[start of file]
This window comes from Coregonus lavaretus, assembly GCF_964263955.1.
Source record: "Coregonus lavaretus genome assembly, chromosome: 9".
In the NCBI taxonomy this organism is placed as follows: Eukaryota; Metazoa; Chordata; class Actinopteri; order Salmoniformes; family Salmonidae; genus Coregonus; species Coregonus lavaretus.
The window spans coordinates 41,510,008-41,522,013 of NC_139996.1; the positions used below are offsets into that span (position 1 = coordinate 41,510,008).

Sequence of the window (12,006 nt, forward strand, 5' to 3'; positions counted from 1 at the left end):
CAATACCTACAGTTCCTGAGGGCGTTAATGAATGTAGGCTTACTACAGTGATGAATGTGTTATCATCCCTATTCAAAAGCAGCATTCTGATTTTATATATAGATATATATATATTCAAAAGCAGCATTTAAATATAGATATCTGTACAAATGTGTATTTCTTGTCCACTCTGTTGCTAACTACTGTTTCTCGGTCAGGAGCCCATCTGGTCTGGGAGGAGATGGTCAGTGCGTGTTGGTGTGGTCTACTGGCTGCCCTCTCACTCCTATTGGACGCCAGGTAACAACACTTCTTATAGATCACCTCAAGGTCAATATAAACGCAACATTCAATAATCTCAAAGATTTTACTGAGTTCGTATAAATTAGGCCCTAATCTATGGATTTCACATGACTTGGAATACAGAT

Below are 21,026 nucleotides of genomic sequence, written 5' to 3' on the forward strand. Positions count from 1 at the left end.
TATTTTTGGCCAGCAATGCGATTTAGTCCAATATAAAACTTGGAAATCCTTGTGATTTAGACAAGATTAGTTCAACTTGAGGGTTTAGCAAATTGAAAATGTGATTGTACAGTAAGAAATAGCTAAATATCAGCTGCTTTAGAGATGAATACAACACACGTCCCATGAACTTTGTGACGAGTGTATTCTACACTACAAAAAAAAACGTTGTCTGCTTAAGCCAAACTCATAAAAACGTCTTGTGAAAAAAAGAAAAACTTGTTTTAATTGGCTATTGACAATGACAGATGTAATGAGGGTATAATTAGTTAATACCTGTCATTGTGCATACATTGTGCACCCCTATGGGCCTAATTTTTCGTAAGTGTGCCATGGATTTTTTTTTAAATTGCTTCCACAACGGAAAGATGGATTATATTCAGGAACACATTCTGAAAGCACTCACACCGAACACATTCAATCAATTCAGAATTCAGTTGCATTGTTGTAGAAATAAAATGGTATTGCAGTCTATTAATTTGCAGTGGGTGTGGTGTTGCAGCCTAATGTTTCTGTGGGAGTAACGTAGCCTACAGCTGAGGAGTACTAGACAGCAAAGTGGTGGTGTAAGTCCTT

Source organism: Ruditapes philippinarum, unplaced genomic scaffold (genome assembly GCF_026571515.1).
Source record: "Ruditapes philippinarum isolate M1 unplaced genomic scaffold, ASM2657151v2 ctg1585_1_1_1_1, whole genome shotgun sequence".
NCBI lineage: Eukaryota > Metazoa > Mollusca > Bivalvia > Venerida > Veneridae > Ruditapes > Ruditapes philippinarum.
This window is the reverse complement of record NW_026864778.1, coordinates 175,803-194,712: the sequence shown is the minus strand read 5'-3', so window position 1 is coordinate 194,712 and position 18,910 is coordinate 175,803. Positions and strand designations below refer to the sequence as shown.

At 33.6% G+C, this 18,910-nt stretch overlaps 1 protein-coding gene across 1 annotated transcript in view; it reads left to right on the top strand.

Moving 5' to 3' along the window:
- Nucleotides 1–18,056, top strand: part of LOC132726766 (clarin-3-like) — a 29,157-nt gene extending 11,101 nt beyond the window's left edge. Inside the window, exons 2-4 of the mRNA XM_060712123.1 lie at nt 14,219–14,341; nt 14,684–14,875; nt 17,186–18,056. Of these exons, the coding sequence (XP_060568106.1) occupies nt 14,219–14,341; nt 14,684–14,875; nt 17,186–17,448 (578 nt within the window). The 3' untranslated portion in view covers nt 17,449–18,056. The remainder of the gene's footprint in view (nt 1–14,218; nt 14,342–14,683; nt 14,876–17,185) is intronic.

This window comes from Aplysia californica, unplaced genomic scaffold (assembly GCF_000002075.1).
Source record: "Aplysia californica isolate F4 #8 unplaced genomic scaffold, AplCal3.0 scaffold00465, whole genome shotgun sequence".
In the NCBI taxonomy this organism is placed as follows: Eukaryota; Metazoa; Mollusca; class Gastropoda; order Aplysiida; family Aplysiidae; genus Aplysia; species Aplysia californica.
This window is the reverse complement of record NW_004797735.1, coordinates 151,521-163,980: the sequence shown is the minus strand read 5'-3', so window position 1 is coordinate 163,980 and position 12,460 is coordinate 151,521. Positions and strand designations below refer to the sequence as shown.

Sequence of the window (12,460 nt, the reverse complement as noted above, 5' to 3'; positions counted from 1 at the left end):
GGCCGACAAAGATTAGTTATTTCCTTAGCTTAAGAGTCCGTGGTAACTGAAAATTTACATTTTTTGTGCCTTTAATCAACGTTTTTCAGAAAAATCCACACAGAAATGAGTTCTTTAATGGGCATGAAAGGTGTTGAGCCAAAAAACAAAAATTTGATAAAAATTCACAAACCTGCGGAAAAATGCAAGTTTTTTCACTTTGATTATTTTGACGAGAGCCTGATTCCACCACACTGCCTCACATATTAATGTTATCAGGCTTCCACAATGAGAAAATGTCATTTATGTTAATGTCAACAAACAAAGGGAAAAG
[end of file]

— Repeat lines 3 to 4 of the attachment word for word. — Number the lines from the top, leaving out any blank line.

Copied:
In the NCBI taxonomy this organism is placed as follows: Eukaryota; Metazoa; Chordata; class Actinopteri; order Salmoniformes; family Salmonidae; genus Coregonus; species Coregonus lavaretus.
The window spans coordinates 41,510,008-41,522,013 of NC_139996.1; the positions used below are offsets into that span (position 1 = coordinate 41,510,008).